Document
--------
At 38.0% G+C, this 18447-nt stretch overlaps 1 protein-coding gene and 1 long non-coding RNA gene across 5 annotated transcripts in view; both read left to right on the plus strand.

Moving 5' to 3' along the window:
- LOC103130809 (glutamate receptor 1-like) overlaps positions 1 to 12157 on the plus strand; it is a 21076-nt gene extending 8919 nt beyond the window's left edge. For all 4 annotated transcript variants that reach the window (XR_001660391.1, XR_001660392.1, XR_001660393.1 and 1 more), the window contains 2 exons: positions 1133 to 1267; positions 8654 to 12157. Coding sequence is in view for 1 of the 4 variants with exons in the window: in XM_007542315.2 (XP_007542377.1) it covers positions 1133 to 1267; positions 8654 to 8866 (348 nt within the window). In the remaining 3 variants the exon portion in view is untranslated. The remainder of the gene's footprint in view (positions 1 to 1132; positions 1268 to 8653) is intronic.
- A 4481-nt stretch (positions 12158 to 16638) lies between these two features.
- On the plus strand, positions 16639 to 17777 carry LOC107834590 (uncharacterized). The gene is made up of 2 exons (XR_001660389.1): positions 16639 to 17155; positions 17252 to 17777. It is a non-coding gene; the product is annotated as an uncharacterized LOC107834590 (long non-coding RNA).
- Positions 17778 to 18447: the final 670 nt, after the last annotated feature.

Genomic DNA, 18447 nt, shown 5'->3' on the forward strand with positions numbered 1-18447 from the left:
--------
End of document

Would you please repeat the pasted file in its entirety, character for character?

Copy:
At 38.0% G+C, this 18447-nt stretch overlaps 1 protein-coding gene and 1 long non-coding RNA gene across 5 annotated transcripts in view; both read left to right on the plus strand.

Moving 5' to 3' along the window:
- LOC103130809 (glutamate receptor 1-like) overlaps positions 1 to 12157 on the plus strand; it is a 21076-nt gene extending 8919 nt beyond the window's left edge. For all 4 annotated transcript variants that reach the window (XR_001660391.1, XR_001660392.1, XR_001660393.1 and 1 more), the window contains 2 exons: positions 1133 to 1267; positions 8654 to 12157. Coding sequence is in view for 1 of the 4 variants with exons in the window: in XM_007542315.2 (XP_007542377.1) it covers positions 1133 to 1267; positions 8654 to 8866 (348 nt within the window). In the remaining 3 variants the exon portion in view is untranslated. The remainder of the gene's footprint in view (positions 1 to 1132; positions 1268 to 8653) is intronic.
- A 4481-nt stretch (positions 12158 to 16638) lies between these two features.
- On the plus strand, positions 16639 to 17777 carry LOC107834590 (uncharacterized). The gene is made up of 2 exons (XR_001660389.1): positions 16639 to 17155; positions 17252 to 17777. It is a non-coding gene; the product is annotated as an uncharacterized LOC107834590 (long non-coding RNA).
- Positions 17778 to 18447: the final 670 nt, after the last annotated feature.

Genomic DNA, 18447 nt, shown 5'->3' on the forward strand with positions numbered 1-18447 from the left: